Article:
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ClassicsOnline Home » MARTUCCI, G.: Orchestral Music (Complete), Vol. 2 (Rome Symphony, La Vecchia) - Symphony No. 2 / Theme and Variations / Tarantella / Gavotta
Described by Gian Francesco Malipiero as “the beginning of the rebirth of non-operatic Italian music”, Martucci’s Second Symphony is his masterpiece. Drawing on his abiding love of Brahms and Schumann, and initially championed by Toscanini, this attractive work has sadly become a rarity on the concert platform. The remaining pieces, all originally for piano and predating the symphony, highlight different facets of this fascinating composer whose personal style, while recalling those of many others from Beethoven to Bax, is nonetheless distinctive and rewarding in its own right. Martucci’s Symphony No. 1 is available on 8.570929.
By Robert R. Reilly
By David Denton
Giuseppe Martucci (1856–1909): Complete Orchestral Music • 2
Symphony No. 2 • Theme and Variations • Gavotta • Tarantella
Giuseppe Martucci was born in Capua on 6 January 1856 and had initial piano lessons from his father. He gave recitals with his sister before he was nine and was a full-time student at the Reale Collegio in Naples from 1868, studying the piano with Beniamino Cesi and
composition with Paolo Serrao, whose advocacy of the Austro-German repertoire, unusual in Italy for that time, had a decisive influence on Martucci. Returning to the concert platform in 1874, he gave his first Milan recital the next year and subsequently toured to London and Dublin. 1878 saw him in Paris, where his abilities as pianist and composer were warmly applauded, but more significant had been his appointment the previous year as principal conductor of the newly formed Orchestra Napoletana, which gave its first public concert in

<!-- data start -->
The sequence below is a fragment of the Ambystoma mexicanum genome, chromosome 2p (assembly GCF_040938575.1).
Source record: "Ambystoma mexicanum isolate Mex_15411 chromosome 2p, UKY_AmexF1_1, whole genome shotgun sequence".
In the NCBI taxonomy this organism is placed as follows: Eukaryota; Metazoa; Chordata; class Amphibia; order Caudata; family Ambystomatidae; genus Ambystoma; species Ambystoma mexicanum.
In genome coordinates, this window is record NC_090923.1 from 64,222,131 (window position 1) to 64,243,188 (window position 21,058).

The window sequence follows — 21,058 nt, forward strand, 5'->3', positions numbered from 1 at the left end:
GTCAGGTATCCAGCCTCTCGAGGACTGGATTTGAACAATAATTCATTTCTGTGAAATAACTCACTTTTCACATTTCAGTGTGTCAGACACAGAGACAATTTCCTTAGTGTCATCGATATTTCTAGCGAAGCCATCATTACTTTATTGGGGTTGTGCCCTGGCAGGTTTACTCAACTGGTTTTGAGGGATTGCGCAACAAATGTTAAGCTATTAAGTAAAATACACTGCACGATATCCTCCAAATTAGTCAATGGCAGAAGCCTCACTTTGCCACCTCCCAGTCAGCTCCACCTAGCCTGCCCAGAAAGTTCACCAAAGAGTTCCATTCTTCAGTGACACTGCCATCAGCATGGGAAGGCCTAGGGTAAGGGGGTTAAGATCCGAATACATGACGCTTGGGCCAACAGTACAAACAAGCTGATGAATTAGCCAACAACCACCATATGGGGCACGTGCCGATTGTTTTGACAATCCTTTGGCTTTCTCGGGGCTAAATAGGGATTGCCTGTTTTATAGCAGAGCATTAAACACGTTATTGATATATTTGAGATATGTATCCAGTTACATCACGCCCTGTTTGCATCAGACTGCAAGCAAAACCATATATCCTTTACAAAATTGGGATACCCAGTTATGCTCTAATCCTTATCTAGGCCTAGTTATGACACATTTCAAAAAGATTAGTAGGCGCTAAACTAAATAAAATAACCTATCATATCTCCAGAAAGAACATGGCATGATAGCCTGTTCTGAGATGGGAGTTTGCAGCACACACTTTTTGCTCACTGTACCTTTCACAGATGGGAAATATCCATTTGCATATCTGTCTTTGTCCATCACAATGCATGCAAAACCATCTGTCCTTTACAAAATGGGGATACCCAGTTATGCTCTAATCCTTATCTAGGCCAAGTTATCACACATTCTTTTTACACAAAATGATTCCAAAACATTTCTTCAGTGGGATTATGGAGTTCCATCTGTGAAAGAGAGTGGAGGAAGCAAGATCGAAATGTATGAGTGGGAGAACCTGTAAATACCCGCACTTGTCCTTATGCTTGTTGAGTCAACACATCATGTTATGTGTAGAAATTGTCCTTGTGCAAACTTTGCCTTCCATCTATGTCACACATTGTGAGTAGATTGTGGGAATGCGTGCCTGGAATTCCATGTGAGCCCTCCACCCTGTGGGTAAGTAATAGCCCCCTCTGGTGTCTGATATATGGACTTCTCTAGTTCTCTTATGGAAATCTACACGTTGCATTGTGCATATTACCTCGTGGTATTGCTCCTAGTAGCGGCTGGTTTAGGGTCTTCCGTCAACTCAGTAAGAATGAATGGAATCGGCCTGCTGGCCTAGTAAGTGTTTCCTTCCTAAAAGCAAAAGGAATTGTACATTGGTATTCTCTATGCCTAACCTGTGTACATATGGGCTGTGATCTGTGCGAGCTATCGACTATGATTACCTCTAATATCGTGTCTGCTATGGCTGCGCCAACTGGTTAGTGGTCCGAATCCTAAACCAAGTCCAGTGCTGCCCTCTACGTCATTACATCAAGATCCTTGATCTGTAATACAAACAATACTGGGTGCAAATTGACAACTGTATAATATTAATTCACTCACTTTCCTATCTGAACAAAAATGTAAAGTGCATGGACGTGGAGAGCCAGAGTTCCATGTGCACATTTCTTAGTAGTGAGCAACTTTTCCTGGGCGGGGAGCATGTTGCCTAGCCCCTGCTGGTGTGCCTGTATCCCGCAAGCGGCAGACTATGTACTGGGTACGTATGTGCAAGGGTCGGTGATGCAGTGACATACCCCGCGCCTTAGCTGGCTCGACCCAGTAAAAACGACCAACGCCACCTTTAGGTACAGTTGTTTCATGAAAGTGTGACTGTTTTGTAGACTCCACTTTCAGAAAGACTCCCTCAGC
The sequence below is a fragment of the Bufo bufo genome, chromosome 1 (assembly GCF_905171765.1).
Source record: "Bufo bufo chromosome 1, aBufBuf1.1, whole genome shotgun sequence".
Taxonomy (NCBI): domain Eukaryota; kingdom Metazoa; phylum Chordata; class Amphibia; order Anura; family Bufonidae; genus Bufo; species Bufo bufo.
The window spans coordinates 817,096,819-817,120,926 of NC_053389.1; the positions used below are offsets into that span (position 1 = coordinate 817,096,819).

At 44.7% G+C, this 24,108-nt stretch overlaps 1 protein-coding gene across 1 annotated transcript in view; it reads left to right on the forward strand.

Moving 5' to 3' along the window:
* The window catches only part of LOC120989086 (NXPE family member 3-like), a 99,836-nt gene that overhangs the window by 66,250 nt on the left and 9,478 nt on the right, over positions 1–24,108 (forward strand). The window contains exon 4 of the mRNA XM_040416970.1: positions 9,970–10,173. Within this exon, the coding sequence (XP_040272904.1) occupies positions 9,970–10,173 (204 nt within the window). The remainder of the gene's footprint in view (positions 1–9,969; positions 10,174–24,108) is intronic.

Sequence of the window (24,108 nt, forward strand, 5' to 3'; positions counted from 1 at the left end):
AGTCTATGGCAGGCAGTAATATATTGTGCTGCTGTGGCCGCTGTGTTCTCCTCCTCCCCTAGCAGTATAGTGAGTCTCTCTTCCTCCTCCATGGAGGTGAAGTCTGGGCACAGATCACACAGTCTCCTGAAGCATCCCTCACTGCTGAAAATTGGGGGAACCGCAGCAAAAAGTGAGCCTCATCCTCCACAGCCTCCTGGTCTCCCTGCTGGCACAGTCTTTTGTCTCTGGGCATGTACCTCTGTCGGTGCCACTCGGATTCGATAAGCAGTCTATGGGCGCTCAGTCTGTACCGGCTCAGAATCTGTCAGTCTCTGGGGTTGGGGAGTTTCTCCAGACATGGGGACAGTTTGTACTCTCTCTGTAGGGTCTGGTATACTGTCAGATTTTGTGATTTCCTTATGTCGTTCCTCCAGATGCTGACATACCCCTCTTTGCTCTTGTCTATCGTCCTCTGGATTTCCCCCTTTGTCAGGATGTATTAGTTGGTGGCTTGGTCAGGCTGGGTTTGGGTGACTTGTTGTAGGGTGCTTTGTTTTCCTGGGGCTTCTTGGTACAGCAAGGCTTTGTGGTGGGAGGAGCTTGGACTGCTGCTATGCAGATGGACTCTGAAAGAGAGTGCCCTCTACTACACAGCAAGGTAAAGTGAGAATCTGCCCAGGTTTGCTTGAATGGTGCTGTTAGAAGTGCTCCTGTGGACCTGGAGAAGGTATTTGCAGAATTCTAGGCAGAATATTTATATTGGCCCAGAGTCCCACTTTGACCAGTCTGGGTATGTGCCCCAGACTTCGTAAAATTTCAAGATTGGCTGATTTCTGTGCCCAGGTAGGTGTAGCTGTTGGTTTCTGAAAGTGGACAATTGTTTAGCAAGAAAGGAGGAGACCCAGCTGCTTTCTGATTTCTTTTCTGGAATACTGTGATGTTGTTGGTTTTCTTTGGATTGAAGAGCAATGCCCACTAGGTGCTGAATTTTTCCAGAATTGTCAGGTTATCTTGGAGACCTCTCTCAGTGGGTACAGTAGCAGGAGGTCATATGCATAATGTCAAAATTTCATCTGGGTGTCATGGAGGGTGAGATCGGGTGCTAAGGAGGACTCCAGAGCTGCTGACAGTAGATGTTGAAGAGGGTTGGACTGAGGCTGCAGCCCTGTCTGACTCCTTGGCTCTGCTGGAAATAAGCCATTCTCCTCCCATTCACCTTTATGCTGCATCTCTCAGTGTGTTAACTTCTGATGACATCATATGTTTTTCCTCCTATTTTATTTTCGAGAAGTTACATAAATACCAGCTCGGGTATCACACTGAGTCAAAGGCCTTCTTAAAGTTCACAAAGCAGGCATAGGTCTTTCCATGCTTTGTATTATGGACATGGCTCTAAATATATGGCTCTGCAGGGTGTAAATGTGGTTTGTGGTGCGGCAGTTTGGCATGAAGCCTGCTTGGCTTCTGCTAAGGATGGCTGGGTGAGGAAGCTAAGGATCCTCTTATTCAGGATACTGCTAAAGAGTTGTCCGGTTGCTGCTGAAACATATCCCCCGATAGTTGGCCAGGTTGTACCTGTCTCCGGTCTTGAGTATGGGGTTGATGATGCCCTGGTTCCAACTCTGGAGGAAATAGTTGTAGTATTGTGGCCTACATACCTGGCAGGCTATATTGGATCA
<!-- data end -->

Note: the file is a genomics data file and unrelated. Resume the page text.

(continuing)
January 1881 and by 1884 was widely considered the best in Italy.
In 1886 Martucci was appointed to three major posts in Bologna, notably the directorship of the Liceo Musicale, which enabled him to develop further as an academic and conductor, championing a broad range of nineteenth-century orchestral music and appearing as a
guest-conductor in cultural centres throughout Western Europe, while also acting as mentor to many younger Italian composers. In 1902 he returned to Naples to take up the directorship of the Conservatorio (formerly the Reale Collegio), in which city he continued his
programming of new or unfamiliar orchestral and operatic repertoire, though his health was by now declining and he died in Naples on 1 June 1909.
From the start of his career as a pianist Martucci extended the repertoire, with Bach, Rameau and Scarlatti all prominent in his recitals. As a conductor, he helped to make Berlioz, Schumann and Brahms (the Italian première of whose Second Symphony he gave in 1882), familiar to Italian audiences, while his championing of Wagner saw the Italian première of Tristan und Isolde in 1888 and Neapolitan première of Götterdämmerung less than a year before his death. British music was also well represented (he programmed Stanford’s Irish Symphony on several occasions), while his interest in French music saw him advocate Franck, d’Indy and latterly Debussy.
Although the piano dominates Martucci’s output (notably his earlier years), he wrote several major chamber works, including a Piano Quintet, two Piano Trios and sonatas for violin and cello, with orchestral music represented by various transcriptions as well as two symphonies and two piano concertos. These latter enjoyed only limited success in Italy, but his standing as the foremost Italian orchestral composer in the later nineteenth century was widely acknowledged.
Although it occupied him for over five years, and is the only large-scale work of his last decade, the Second Symphony (1904) has claims to being Martucci’s masterpiece. He conducted the première in Milan on 11 December 1904 and several times thereafter, but it was also taken up by Arturo Toscanini, whose advocacy was to remain unstinting. While the last two symphonies